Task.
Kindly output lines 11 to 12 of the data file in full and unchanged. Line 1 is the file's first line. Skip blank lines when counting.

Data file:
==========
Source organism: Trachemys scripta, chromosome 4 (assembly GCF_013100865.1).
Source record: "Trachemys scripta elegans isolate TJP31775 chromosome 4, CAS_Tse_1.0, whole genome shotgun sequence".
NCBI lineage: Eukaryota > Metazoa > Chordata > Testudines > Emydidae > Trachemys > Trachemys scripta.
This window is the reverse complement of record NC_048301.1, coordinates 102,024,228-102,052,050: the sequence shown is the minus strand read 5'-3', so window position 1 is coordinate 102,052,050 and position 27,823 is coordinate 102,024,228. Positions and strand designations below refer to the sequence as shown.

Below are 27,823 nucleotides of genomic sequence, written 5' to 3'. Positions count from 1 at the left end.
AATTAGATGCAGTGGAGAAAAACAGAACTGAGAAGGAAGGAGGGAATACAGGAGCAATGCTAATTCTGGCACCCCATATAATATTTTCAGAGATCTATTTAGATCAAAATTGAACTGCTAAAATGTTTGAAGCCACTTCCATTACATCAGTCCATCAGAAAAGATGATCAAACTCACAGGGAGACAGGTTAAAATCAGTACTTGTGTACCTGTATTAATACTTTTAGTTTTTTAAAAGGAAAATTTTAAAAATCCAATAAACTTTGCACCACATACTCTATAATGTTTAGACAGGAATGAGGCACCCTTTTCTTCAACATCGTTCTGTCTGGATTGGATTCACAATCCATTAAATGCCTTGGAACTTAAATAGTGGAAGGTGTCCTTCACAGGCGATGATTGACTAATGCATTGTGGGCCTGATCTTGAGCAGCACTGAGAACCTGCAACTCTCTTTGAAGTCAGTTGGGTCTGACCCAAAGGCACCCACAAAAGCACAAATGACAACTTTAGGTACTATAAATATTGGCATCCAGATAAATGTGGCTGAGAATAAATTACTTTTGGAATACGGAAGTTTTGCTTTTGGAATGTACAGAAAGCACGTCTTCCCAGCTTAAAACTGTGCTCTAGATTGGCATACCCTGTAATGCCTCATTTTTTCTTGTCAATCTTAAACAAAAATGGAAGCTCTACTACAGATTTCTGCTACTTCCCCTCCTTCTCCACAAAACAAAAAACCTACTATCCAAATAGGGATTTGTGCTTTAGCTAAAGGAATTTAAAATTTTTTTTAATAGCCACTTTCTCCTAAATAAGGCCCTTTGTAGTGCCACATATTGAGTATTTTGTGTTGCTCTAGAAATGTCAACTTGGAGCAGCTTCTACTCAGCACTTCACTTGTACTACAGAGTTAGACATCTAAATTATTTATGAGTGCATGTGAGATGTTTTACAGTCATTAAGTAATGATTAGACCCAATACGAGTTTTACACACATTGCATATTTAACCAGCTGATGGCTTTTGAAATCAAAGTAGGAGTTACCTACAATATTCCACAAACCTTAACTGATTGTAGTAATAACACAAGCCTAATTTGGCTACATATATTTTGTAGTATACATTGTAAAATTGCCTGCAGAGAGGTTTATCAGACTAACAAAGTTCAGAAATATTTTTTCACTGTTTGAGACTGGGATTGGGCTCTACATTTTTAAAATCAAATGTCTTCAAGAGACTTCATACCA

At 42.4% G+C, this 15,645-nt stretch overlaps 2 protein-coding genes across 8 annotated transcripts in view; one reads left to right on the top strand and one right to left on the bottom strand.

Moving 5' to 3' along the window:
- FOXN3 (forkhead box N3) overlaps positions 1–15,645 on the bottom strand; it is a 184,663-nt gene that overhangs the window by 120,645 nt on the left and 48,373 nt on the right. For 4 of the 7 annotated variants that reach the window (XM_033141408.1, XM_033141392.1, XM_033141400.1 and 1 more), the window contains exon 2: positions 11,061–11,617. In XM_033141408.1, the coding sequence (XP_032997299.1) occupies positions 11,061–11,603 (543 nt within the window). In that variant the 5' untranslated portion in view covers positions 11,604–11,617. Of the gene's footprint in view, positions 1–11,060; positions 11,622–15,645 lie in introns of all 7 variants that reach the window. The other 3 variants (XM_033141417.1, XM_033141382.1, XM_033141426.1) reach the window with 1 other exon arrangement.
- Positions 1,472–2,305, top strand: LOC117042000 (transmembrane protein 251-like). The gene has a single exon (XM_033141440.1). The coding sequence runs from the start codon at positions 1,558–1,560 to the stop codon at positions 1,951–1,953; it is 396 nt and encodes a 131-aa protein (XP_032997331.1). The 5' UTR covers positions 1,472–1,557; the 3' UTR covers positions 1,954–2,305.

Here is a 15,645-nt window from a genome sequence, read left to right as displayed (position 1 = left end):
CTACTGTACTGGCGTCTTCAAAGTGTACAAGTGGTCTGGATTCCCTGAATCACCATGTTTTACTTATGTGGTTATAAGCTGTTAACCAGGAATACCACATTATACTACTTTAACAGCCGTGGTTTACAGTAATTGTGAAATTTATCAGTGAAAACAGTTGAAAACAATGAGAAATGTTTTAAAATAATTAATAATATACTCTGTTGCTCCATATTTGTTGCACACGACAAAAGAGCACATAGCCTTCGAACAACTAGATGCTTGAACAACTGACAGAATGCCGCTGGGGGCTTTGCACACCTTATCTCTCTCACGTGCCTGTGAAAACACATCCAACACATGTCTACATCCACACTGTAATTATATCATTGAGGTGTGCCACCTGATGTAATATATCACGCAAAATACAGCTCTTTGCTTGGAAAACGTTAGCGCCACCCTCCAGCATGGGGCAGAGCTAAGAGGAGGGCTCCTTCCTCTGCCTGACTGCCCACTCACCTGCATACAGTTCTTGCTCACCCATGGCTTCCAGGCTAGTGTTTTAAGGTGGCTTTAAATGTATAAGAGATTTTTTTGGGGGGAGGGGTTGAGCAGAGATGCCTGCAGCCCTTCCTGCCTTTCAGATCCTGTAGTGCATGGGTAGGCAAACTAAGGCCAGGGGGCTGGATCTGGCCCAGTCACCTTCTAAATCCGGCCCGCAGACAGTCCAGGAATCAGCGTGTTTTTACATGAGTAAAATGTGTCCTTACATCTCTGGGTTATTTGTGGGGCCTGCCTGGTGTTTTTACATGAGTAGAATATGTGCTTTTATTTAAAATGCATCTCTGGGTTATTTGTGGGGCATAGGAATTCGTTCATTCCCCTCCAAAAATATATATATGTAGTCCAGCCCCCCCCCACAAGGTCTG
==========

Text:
Here is a 15,645-nt window from a genome sequence, read left to right as displayed (position 1 = left end):
CTACTGTACTGGCGTCTTCAAAGTGTACAAGTGGTCTGGATTCCCTGAATCACCATGTTTTACTTATGTGGTTATAAGCTGTTAACCAGGAATACCACATTATACTACTTTAACAGCCGTGGTTTACAGTAATTGTGAAATTTATCAGTGAAAACAGTTGAAAACAATGAGAAATGTTTTAAAATAATTAATAATATACTCTGTTGCTCCATATTTGTTGCACACGACAAAAGAGCACATAGCCTTCGAACAACTAGATGCTTGAACAACTGACAGAATGCCGCTGGGGGCTTTGCACACCTTATCTCTCTCACGTGCCTGTGAAAACACATCCAACACATGTCTACATCCACACTGTAATTATATCATTGAGGTGTGCCACCTGATGTAATATATCACGCAAAATACAGCTCTTTGCTTGGAAAACGTTAGCGCCACCCTCCAGCATGGGGCAGAGCTAAGAGGAGGGCTCCTTCCTCTGCCTGACTGCCCACTCACCTGCATACAGTTCTTGCTCACCCATGGCTTCCAGGCTAGTGTTTTAAGGTGGCTTTAAATGTATAAGAGATTTTTTTGGGGGGAGGGGTTGAGCAGAGATGCCTGCAGCCCTTCCTGCCTTTCAGATCCTGTAGTGCATGGGTAGGCAAACTAAGGCCAGGGGGCTGGATCTGGCCCAGTCACCTTCTAAATCCGGCCCGCAGACAGTCCAGGAATCAGCGTGTTTTTACATGAGTAAAATGTGTCCTTACATCTCTGGGTTATTTGTGGGGCCTGCCTGGTGTTTTTACATGAGTAGAATATGTGCTTTTATTTAAAATGCATCTCTGGGTTATTTGTGGGGCATAGGAATTCGTTCATTCCCCTCCAAAAATATATATATGTAGTCCAGCCCCCCCCCACAAGGTCTG